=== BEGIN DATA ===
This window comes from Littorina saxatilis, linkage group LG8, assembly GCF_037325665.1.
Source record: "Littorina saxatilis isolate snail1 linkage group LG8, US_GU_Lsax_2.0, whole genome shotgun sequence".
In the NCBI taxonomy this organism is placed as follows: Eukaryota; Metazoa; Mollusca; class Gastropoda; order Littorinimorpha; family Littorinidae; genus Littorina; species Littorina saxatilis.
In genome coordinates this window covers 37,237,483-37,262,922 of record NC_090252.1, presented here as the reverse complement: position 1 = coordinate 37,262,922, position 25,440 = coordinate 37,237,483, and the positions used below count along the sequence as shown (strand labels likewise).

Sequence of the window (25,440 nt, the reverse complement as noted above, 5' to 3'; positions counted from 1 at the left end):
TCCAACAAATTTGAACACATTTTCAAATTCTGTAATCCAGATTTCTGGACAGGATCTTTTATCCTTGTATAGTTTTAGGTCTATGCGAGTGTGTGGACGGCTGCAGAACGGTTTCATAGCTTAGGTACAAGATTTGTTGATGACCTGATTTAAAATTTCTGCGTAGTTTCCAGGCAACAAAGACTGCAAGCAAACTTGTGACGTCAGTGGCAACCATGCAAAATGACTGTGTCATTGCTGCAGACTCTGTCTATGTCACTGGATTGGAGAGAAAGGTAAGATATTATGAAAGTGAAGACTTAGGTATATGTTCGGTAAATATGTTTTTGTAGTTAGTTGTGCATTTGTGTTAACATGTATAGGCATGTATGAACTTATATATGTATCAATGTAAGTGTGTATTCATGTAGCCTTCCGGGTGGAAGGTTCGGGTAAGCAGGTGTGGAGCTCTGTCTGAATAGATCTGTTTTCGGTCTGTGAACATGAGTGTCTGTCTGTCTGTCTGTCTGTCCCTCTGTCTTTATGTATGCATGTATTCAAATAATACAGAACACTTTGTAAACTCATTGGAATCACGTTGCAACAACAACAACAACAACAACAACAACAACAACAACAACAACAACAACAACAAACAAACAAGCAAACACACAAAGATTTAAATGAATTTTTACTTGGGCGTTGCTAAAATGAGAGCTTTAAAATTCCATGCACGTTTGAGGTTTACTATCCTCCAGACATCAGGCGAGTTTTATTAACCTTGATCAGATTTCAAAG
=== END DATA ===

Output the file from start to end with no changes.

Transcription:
This window comes from Littorina saxatilis, linkage group LG8, assembly GCF_037325665.1.
Source record: "Littorina saxatilis isolate snail1 linkage group LG8, US_GU_Lsax_2.0, whole genome shotgun sequence".
In the NCBI taxonomy this organism is placed as follows: Eukaryota; Metazoa; Mollusca; class Gastropoda; order Littorinimorpha; family Littorinidae; genus Littorina; species Littorina saxatilis.
In genome coordinates this window covers 37,237,483-37,262,922 of record NC_090252.1, presented here as the reverse complement: position 1 = coordinate 37,262,922, position 25,440 = coordinate 37,237,483, and the positions used below count along the sequence as shown (strand labels likewise).

Sequence of the window (25,440 nt, the reverse complement as noted above, 5' to 3'; positions counted from 1 at the left end):
TCCAACAAATTTGAACACATTTTCAAATTCTGTAATCCAGATTTCTGGACAGGATCTTTTATCCTTGTATAGTTTTAGGTCTATGCGAGTGTGTGGACGGCTGCAGAACGGTTTCATAGCTTAGGTACAAGATTTGTTGATGACCTGATTTAAAATTTCTGCGTAGTTTCCAGGCAACAAAGACTGCAAGCAAACTTGTGACGTCAGTGGCAACCATGCAAAATGACTGTGTCATTGCTGCAGACTCTGTCTATGTCACTGGATTGGAGAGAAAGGTAAGATATTATGAAAGTGAAGACTTAGGTATATGTTCGGTAAATATGTTTTTGTAGTTAGTTGTGCATTTGTGTTAACATGTATAGGCATGTATGAACTTATATATGTATCAATGTAAGTGTGTATTCATGTAGCCTTCCGGGTGGAAGGTTCGGGTAAGCAGGTGTGGAGCTCTGTCTGAATAGATCTGTTTTCGGTCTGTGAACATGAGTGTCTGTCTGTCTGTCTGTCTGTCCCTCTGTCTTTATGTATGCATGTATTCAAATAATACAGAACACTTTGTAAACTCATTGGAATCACGTTGCAACAACAACAACAACAACAACAACAACAACAACAACAACAACAACAACAACAAACAAACAAGCAAACACACAAAGATTTAAATGAATTTTTACTTGGGCGTTGCTAAAATGAGAGCTTTAAAATTCCATGCACGTTTGAGGTTTACTATCCTCCAGACATCAGGCGAGTTTTATTAACCTTGATCAGATTTCAAAG